30 March 2005

Alicia Spike



Wakan Tanka nici un...

--ryan


Saying Goodbye to Alicia Spike's Sweet Smilie
 
By Allie Shah
Star Tribune

REDBY, MINN. -- Perhaps it was the memory of her smile and sweet disposition that brought so many people to Redby on Monday afternoon to pay their final respects to Alicia Alberta White, also known as Alicia Spike.

The youngest of the victims in last week's deadly school shooting in Red Lake, Alicia was just 14 and a ninth-grader at Red Lake High School. Hundreds of mourners, many of them teenagers, gathered at the Redby Community Center for her memorial service.

"She was always making us laugh," said Jennifer Stately, 16, a cousin of Alicia.

She and several other girls dressed in pink because they were attendants at the service. Leah Cook, 15, another friend who wore a pink hooded sweatshirt, said Alicia's smile and sense of humor were the attributes she loved most in her friend.

"I called her the prom queen," said her uncle Richard Johnson, who dubbed her that when she was younger after she dressed up in a fancy frock and high heels. "Unfortunately, she doesn't get to go to her prom."

Scores of flowers, photographs and greeting cards covered the long banquet tables next to the coffin, where Alicia's body lay surrounded by gifts. There were Care Bears, which her friends said she adored, and "friendship necklaces" and even small gifts of money placed in her hands. "I heard one girl say, 'Here's the money I owe you,' " recalled Alicia's grandmother, Alberta Spike, chuckling.

A long line of well-wishers snaked around the room as the air became hazy with tobacco smoke and the sounds of men singing and drums beating grew louder and more powerful. Theresa Spike and Rodney White, Alicia's parents, stood at the front of the room, receiving handshakes and hugs from all who came.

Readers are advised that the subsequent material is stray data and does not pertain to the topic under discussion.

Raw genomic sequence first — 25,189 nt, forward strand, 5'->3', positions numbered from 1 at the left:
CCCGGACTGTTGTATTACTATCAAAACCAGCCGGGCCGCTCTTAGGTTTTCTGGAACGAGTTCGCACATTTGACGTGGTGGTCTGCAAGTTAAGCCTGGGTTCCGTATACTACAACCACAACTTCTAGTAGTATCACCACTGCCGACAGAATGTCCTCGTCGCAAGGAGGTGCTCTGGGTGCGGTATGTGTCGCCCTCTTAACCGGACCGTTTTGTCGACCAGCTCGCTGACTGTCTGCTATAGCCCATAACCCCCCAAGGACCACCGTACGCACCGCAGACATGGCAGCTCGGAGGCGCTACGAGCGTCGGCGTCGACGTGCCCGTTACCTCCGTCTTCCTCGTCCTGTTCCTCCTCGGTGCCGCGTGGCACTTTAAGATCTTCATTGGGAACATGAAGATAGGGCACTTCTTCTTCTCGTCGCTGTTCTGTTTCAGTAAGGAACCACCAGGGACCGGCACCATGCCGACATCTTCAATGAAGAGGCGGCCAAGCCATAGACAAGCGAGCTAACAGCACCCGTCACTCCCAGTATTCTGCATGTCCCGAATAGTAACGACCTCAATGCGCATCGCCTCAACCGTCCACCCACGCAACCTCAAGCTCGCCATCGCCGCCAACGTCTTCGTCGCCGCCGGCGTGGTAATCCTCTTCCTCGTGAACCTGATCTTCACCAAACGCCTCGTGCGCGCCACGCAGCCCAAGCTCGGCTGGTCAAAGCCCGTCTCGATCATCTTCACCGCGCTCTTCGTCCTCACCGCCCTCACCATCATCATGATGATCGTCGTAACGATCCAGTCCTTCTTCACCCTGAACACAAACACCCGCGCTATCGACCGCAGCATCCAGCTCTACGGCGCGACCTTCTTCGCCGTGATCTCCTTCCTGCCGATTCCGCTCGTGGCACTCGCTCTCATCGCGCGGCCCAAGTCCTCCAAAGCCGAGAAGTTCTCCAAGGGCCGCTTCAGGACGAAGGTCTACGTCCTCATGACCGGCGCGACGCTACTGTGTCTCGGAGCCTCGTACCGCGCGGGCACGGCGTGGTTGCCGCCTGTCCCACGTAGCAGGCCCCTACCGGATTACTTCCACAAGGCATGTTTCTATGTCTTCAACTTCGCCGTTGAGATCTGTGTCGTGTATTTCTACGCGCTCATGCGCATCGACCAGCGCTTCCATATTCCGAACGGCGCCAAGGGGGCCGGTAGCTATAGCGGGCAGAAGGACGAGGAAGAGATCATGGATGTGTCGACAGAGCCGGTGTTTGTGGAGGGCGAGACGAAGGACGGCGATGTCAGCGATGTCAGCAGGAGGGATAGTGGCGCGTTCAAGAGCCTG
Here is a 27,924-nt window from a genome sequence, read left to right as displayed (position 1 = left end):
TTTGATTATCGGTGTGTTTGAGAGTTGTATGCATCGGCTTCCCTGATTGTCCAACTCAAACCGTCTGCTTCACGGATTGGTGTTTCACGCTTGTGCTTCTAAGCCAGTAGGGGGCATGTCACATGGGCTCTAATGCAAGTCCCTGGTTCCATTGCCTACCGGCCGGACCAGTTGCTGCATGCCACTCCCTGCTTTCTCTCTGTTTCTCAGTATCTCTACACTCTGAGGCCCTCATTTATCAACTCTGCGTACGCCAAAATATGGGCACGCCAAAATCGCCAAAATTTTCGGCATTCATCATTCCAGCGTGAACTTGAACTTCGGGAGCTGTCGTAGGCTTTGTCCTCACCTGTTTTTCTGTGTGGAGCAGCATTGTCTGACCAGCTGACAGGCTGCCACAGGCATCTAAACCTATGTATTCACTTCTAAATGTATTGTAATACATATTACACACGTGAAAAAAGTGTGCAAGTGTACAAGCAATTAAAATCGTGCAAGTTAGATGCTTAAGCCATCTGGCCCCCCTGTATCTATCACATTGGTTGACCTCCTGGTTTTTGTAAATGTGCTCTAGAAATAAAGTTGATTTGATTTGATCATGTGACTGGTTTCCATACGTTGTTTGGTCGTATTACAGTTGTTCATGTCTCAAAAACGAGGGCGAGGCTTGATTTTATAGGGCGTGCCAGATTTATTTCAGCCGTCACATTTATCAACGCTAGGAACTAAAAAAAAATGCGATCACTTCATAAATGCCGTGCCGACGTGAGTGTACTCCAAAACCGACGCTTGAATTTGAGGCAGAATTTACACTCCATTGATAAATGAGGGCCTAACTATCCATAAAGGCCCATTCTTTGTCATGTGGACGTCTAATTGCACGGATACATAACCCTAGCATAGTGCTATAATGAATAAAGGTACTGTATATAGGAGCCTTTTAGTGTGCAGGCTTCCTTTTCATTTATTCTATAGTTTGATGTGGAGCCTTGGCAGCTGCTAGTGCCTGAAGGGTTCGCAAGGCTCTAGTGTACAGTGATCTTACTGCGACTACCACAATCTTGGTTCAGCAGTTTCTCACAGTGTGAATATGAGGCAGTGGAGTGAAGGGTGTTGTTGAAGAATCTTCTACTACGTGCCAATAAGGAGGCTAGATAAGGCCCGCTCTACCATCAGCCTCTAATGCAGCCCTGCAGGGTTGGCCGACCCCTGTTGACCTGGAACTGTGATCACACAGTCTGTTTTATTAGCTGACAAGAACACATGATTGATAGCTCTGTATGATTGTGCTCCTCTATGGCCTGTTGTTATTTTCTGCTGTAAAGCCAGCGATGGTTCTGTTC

At the end of the viewing, the crowd walked to the Redby Community Church just down the road and filled the wooden pews. "Sorry I can't make the building a little bigger today," said Tom Pollock, the pastor. He spoke to them about the Alicia he knew and loved. She was a member of the church's youth group, he said, and she had a deep faith and the courage to stand up for her beliefs even when other kids snickered at it.

"I'm not surprised that Alicia had so many friends," he said. "She was a sweet girl. She was like a flower with sweet nectar that attracts the bees."

A tearful Alberta Spike recalled how her granddaughter used to call her "Jeema" and how close they were. "She helped me. She did everything with me. She shared stories with me, with her friends," she told the crowd. "I was getting stingy with her lately -- I don't know why. I just wanted her home with me all the time so we could talk."